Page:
A trip to Harbour Island two weeks ago reminded me of this first voyage that broke the spell of fear from me. I was reintroduced to the Bo Hengy, in its sleek grandeur. Traveling at some 35 knots, with a capacity of 177 passengers, the Bo Hengy manipulated the seas. I relaxed in air-conditioned comfort, as I watched the waves dance upon the deep dark ocean. The bright blue sky was filled with gallant cumulus clouds as rays of sunlight glistened on the water.
Enroute to Harbour Island via Bahamas Fast Ferries
The view en route to Harbour Island seemed to be handcrafted by God - especially for that moment. As we approached the tropical isle immersed in Bahamian history, the darkness of the ocean faded into clear turquoise and aquamarine waters, making me believe I probably could touch the bottom if only I stretched out my hand.
On my right, wooden houses sat upright on grassy hilltops, looking down into the flawless sea; we also passed the historic Preacher's Cave, and Devil's Backbone, which, ironically, both gave their own sense of justice to Mother Nature; on my left, as we neared the Bo Hengy first stop at Spanish Wells, just West of Eleuthera, wooden pastel coloured houses graced the coastline, and the settlement's steep and narrow streets were busy with roaming golf carts and construction workers repairing rooftops, victims of Hurricane Jeanne. This was indeed a neatly knitted community.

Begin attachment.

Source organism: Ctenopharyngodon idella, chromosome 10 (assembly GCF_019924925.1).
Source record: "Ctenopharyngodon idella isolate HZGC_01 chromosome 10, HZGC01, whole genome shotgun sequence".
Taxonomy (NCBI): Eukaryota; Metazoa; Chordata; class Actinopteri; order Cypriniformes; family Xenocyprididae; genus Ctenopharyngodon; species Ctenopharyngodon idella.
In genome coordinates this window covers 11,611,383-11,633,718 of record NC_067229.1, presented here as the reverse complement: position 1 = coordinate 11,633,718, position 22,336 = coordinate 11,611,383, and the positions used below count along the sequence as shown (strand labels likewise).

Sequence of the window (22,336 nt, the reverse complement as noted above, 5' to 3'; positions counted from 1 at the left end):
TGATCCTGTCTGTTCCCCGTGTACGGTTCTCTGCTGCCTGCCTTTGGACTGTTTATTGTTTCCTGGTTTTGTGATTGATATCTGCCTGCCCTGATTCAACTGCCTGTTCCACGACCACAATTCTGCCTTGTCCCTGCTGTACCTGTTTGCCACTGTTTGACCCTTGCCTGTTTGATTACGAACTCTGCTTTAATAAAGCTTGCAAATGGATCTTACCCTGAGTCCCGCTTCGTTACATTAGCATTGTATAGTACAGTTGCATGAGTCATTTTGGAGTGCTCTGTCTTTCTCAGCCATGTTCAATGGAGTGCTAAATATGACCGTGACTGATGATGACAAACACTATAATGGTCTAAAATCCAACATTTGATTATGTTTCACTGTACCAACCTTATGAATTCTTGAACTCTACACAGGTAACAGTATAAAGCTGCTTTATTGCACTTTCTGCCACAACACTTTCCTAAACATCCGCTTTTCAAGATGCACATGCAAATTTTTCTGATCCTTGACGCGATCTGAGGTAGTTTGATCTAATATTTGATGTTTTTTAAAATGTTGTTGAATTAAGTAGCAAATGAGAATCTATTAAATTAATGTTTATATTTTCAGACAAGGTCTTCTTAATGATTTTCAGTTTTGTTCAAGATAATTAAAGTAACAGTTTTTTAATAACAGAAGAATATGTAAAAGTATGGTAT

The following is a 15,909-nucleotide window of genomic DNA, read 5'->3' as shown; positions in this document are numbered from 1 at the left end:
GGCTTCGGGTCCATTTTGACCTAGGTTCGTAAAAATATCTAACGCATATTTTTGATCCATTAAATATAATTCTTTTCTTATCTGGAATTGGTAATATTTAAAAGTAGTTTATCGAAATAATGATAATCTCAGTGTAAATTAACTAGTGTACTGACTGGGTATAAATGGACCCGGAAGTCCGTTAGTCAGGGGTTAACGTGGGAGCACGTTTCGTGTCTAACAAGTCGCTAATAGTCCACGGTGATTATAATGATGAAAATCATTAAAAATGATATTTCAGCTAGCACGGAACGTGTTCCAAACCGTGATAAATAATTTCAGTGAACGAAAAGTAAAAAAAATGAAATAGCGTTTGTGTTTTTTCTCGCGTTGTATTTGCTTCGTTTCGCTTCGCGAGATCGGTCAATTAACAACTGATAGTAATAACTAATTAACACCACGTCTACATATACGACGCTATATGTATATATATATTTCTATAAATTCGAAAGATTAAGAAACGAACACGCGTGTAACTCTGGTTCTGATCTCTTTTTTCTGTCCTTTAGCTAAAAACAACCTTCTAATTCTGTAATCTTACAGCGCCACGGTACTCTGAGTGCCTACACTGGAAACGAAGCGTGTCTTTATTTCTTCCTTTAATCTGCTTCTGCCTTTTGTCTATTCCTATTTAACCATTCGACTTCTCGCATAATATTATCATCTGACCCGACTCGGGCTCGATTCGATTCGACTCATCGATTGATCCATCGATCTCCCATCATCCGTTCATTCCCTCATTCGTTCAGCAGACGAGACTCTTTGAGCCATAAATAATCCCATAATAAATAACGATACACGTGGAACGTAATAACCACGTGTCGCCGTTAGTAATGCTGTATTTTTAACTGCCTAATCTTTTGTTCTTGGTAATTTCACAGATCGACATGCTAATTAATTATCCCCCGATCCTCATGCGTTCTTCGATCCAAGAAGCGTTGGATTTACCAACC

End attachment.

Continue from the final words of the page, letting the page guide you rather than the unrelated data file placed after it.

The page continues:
Upon arrival at Harbour Island, I could tell the air was different - the atmosphere was different from Nassau's. There were no busy streets and traffic jams - and I really don't even remember seeing a street light. What kind of world was this that seeped into a simplistic way of life rather than modernisation? It was a beautiful world.
The pink sandy beach beckoned to be touched, and the 250-year old Dunmore Town, with its narrow streets and sherbet coloured colonial-style architecture, invited the hearts and talents of artists and tourists alike.